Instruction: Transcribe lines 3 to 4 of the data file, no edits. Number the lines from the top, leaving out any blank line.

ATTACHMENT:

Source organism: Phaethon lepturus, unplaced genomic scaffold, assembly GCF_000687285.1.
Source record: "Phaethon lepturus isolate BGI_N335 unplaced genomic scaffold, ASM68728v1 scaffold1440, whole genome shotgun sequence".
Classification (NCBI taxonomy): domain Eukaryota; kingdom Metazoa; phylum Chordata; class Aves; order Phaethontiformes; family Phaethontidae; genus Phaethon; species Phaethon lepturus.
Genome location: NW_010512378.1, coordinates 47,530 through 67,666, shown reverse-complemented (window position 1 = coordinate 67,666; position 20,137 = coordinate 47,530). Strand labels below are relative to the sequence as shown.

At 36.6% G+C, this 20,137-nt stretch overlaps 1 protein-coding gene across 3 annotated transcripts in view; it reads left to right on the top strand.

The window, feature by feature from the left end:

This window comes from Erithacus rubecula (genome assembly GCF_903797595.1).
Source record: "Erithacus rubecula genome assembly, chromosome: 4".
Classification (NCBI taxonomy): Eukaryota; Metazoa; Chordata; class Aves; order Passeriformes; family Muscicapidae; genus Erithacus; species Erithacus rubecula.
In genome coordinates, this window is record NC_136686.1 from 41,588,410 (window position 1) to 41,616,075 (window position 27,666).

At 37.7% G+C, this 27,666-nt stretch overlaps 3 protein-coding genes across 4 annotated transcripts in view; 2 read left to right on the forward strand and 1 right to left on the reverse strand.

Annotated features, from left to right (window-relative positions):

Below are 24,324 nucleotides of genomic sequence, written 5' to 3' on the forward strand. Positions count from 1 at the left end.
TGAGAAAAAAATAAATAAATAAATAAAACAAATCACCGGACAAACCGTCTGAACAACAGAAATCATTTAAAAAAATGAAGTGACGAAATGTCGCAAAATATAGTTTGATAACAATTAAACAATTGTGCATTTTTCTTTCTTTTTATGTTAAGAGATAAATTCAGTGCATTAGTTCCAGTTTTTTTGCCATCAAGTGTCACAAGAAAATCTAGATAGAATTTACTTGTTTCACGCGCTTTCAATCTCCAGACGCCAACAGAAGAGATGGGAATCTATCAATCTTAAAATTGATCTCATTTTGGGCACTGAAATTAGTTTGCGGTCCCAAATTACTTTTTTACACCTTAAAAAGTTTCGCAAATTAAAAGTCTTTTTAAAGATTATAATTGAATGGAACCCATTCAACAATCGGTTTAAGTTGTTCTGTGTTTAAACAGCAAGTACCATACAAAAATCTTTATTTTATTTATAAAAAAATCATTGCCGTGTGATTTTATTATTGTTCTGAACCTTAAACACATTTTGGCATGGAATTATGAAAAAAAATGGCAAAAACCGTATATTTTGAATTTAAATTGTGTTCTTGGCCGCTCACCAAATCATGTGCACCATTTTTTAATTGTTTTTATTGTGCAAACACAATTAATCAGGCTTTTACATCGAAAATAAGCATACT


Classification (NCBI taxonomy): domain Eukaryota; kingdom Metazoa; phylum Chordata; class Aves; order Phaethontiformes; family Phaethontidae; genus Phaethon; species Phaethon lepturus.
Genome location: NW_010512378.1, coordinates 47,530 through 67,666, shown reverse-complemented (window position 1 = coordinate 67,666; position 20,137 = coordinate 47,530). Strand labels below are relative to the sequence as shown.